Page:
Though the foundation of the Roman Empire is considered by some to be in 27 BC with Octavian’s acceptance of the name Augustus, its origins were in fact in the late 3rd Century BC with Rome’s involvement in the Second Punic War. The nearly 20 year war pitched Rome against Carthage in what became a turning point in Roman history. Rome would undergo economic changes that led to the establishment of the practice of Roman aristocrats paying extra costs of the war in an exemption of military service. During the war, Rome’s armies were active farther abroad for greater lengths of time than previous wars. As a result, recruitment underwent changes relaxing previous laws and customs of who could be recruited and greater power and independence was given to generals in forming their own armies. Additionally, the most successful Roman general during the war, Scipio Africanus, achieved unprecedented individual power both in the field, including an indefinite term as general and nearly complete diplomatic freedom, and at home, such as breaking through the normal political requirements for multiple political positions. Lastly, Rome won large sums of land and money from the victory that formed the beginnings of a territorial empire and brought Rome into further contact with other kingdoms; creating nearly unavoidable conflict, and leading to even further expansion. These economic, military, and political precedents that occurred during the Second Punic War are all studied through the primary use of the ancient historian Livy, who is most qualified for the task.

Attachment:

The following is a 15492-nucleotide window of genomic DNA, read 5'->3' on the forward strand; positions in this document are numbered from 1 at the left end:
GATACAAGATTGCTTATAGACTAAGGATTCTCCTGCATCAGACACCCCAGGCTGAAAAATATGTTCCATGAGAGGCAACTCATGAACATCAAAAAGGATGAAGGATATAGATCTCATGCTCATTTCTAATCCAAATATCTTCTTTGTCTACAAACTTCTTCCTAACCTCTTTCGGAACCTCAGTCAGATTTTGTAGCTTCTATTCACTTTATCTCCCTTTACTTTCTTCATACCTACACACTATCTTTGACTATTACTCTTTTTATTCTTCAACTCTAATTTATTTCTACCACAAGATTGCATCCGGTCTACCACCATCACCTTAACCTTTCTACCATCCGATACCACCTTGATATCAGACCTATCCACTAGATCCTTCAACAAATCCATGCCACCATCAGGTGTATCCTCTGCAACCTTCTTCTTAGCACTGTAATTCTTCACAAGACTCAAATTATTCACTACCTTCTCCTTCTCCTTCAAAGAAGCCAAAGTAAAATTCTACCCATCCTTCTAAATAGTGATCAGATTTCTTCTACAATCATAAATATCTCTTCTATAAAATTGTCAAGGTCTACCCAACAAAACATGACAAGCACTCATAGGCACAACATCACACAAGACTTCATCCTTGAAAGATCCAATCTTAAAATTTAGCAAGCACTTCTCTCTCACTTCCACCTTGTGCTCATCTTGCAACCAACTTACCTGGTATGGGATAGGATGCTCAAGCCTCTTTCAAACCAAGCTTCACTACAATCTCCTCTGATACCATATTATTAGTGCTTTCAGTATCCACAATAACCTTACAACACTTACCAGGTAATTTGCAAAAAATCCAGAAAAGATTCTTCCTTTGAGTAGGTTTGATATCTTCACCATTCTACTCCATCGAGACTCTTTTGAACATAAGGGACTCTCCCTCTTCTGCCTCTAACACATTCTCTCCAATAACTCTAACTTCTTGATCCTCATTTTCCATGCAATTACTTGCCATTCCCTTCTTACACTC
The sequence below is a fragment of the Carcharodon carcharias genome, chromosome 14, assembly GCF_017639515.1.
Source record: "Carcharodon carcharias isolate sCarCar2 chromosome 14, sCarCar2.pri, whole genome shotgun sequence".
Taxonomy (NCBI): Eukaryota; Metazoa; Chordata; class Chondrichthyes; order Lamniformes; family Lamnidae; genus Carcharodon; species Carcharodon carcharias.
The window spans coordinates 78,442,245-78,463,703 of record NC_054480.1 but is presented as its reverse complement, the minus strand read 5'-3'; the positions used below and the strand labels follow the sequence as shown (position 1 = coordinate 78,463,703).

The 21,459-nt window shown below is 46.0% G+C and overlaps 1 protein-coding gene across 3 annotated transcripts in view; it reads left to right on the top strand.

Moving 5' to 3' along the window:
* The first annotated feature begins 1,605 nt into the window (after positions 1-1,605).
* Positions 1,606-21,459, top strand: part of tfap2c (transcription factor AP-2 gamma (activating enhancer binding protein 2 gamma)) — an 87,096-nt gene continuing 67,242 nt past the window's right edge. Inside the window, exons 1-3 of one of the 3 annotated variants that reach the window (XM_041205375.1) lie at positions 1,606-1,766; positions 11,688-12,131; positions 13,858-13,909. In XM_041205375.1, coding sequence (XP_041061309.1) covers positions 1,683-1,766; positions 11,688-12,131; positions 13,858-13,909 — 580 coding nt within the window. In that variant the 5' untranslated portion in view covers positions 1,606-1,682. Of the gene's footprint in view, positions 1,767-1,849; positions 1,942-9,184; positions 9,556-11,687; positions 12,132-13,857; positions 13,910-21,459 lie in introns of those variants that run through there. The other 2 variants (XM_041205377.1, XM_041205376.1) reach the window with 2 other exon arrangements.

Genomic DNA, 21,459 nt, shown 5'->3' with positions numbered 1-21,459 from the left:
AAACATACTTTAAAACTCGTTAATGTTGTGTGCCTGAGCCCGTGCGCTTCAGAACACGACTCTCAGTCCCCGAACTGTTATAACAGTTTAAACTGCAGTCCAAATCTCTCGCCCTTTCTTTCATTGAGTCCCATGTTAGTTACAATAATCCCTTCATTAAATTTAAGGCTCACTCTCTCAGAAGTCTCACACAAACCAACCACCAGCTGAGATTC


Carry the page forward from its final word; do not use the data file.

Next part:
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Arts and Humanities | European History | History
Schaefer, Timothy Edward, "The Second Punic War: The Turning Point of an Empire" (2015). Honors Theses. 59.